Is Electronic Shifting The Future Of MTB? Neil Checks Out Shimano Di2

Is Electronic Shifting The Future Of MTB? Neil Checks Out Shimano Di2


Innovation has been constant in the relatively short
history of mountain biking. In the last few years, we’ve seen the emergence of electronic gears. But let’s take a look at the Shimano Di2 to see what it’s all about. (fast-paced electronic music) So what are the main differences between your average mechanical gears and these electronic gears? Well, coming to the rear
mech from the bottom up it looks quite normal. You’ve
got jockey wheels in the cage, you’ve got that shadow chain tensioner with the switch on and off there. Spring tension the rear mech is. But the biggest difference
here is the motor on the back of the mech. So this is normally where
your gear cable will come in. You’ve got a motor here
and that wire coming out. Same on the front mech. Looks
kind of normal, the cage, but you’ve got that motor sat on top. So each wire from the mechs,
the front and rear mechs, runs into a junction box
that’s inside my frame. One cable length comes up and goes to this LCD display up on my handlebars. This gives me a bit of
information about my gears, what gear I’m in, what shift mode I’m in, more about that later, and actually how much
battery I’ve got left. Because of course, you need
a battery to run these gears. There’s a few different solutions for where to mount your battery. It can go externally, on
things like the bottle cage. I’ve got a really neat
solution on this bike, it’s sat internally inside my forks tube, just under this plastic cap. So this is the small lithium-ion battery that is actually really
surprisingly light. Obviously, one of the disadvantages of running electronic gears is you have to remember to charge your battery. However, they do give up to
1000 miles of battery life, so you shouldn’t have to
worry about that too much. The way you charge that, you don’t have to whip it out actually, you just plug it in to
the side of that display. So, pretty simple when
you do need to do the job. (fast-paced electronic music) another neat little
touch is I’m using these Pro handlebars and stem which
is a subsidiary of Shimano, and the wires run internally. So they pop out in front of the stem, and they run internally up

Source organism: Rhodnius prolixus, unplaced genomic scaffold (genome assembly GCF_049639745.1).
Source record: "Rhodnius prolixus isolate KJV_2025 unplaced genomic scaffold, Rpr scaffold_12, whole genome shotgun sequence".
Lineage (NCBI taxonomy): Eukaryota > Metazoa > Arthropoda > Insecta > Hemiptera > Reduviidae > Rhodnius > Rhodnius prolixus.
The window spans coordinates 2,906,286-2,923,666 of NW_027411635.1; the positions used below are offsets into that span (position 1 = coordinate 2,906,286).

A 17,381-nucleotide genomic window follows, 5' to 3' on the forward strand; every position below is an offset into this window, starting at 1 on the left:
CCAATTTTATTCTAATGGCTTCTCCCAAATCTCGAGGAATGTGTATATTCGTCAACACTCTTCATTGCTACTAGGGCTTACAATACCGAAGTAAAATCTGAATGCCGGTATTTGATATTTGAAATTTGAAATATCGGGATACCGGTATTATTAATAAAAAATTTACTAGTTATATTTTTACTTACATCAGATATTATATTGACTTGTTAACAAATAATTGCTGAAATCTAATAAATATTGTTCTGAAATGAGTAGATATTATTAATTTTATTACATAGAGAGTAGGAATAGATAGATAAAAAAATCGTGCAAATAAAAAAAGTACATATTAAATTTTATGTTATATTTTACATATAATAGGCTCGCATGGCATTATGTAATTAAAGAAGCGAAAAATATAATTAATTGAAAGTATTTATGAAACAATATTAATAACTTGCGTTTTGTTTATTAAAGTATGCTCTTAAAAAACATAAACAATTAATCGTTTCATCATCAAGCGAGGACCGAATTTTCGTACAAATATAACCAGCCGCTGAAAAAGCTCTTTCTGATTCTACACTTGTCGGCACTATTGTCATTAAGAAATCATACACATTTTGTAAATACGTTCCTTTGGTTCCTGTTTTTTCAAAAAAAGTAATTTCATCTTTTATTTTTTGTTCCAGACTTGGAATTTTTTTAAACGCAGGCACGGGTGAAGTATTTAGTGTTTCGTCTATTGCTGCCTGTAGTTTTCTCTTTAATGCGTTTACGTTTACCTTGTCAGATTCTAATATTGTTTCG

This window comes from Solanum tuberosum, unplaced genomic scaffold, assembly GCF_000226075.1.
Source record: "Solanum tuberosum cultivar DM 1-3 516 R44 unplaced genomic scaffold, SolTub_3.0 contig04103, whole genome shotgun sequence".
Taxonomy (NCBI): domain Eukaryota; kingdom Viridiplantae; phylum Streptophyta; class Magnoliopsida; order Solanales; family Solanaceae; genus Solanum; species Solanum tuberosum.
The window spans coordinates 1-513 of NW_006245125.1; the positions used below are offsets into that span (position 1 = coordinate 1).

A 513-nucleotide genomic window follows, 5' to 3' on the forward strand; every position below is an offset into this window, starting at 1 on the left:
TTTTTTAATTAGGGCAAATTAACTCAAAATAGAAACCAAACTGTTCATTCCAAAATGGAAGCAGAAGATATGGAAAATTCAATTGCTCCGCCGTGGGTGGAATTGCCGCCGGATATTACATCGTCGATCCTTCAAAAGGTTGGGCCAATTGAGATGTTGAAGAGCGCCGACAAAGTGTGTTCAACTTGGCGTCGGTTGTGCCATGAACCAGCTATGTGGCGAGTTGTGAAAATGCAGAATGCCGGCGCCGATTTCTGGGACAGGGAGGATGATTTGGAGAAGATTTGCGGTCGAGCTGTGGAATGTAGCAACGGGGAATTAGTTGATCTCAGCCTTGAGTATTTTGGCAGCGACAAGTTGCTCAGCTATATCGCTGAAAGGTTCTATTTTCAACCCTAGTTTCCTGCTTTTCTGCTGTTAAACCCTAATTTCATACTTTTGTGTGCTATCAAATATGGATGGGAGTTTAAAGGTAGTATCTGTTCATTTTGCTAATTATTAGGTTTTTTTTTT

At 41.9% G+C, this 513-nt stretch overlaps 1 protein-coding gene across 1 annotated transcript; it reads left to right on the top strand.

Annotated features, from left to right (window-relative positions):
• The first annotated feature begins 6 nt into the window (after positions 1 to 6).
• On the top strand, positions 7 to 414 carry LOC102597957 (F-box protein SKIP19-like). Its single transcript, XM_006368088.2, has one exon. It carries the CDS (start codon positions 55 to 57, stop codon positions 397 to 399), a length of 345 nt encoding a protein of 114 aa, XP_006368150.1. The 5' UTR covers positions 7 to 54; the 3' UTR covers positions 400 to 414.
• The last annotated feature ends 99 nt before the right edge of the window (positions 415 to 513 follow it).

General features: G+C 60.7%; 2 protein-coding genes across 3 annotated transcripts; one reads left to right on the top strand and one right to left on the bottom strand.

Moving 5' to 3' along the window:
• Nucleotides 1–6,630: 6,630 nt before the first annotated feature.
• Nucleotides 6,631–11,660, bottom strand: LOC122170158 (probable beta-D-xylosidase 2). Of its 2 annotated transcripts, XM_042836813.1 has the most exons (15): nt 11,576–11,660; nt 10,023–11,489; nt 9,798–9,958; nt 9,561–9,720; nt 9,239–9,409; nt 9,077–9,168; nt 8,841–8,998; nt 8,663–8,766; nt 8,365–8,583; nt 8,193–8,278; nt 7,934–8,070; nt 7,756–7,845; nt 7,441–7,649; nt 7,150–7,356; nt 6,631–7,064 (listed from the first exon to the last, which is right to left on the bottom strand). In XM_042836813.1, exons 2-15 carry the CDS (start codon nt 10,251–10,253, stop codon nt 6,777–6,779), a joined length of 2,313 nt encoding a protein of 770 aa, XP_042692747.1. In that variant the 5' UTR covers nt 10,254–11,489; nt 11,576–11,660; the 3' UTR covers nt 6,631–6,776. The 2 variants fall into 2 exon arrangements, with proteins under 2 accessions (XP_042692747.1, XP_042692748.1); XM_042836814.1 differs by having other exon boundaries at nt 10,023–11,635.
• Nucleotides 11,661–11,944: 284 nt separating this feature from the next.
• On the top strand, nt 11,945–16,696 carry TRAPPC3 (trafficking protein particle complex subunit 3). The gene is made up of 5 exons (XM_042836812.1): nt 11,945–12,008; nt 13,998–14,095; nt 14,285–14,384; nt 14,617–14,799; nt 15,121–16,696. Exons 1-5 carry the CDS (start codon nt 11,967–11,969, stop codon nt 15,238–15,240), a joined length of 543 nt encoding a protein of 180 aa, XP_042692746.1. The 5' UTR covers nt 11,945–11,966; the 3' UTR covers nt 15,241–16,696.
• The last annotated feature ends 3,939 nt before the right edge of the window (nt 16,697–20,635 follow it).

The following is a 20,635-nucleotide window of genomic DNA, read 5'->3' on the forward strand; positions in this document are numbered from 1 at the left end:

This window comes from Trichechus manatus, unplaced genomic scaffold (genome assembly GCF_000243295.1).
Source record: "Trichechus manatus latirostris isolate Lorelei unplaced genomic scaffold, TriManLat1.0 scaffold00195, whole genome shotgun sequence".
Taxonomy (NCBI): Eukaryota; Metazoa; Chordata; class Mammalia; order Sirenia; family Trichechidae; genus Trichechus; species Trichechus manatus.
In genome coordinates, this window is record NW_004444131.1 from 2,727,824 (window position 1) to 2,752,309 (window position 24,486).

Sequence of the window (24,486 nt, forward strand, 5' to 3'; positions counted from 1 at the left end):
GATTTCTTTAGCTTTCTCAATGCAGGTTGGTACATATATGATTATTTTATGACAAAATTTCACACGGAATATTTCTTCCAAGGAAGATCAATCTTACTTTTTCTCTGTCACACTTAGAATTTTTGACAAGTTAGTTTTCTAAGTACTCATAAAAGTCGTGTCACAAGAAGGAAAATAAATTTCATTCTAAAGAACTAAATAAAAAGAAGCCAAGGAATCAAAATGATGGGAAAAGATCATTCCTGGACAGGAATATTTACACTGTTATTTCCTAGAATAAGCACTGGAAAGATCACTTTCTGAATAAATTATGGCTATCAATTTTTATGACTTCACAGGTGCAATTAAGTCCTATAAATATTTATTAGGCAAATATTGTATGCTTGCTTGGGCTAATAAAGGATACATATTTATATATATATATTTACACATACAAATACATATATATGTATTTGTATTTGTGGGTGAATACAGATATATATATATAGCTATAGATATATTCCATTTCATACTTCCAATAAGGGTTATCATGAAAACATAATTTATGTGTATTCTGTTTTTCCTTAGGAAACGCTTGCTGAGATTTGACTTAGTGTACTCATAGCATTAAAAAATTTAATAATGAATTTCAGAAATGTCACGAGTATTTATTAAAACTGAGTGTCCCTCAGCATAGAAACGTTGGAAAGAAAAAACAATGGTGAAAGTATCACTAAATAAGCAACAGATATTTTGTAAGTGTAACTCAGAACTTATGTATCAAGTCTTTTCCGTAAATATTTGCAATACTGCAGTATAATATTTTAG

the final piece of the jigsaw, which is this shifter up on the bars. So the shifter is really customizable. You’ve got small allen keys on the back to move these paddles around, but also if you plug
your PC into the system you can choose what the shifter does, so how fast you want the shifts, I got it set up really fast. However that does mean
you could miss shifts if you maybe hold your thumb on too long, but I do like that fast shifting. Also, you can set what paddle does what. For the moment, I’ve got the lower paddle changing to the higher gears, and then the top one going to lower gears. You can swap that around if you wish. And also you can change how many gears that paddle shifts at a time. You may have noticed that I’ve got a front mech and a rear mech, but only one shifter on the bar. That’s because I’m taking advantage of something called synchro-shift. You can run another shifter if you wish, but I think the synchro-shift
is a really clever system. So what that does, is you just use your right thumb to do everything. And this system will find
the next gear for you. So that might not be
just a shift on the rear, it might actually be a
shift on the front as well. So it takes the brain work out of it, and it’ll just find that next ratio. That’s pre-programmed in, there’s a couple of different programmes in there
already that you can choose, but also that is fully customizable again by plugging in your PC. This Shimano Di2 system is available for one-by, two-by, and three-by
systems at the moment. You can see, I’ve got
two chain links up front. Right, that’s enough about the tech, let’s take it for a spin. (fast-paced electronic music) You often have to shift
under quite heavy loads when you’re mountain biking so putting a lot of power through the pedals. That’s one thing I’ve definitely noticed with the electronic
gears, they shift so quick that you don’t have to
ease off quite so much. Another nice little touch is the display gives me a little beep to tell me if the next shift is going
to move on the front mech. And that’s when you
probably do need to ease off a little bit more. So what are the advantages
over the mechanical shifting? Well, the gear shifts are really fast and really accurate. I guess the biggest
advantage is the gear cable is never going to wear out, so if you often have to
change your gear cables, because you get friction in them, that does not happen with this. I guess the payoff is, you have to charge the battery occasionally. It’s quite a luxury having
this display as well. I do like having that beep,
when the front mech is shifting, but also, there’s another
beep that tells me when I’m in the extreme of the gears, so the highest gear or the lowest gear. It’s a bit like, carbon
fibre mountain bikes, you don’t need one, but it’s actually a very nice thing to have. If you want to see more videos like this, click on the logo to subscribe, it’s free. Click down there for how
to change your gear cable, over there, for one of my best two-by, thumbs up for showing this video interest.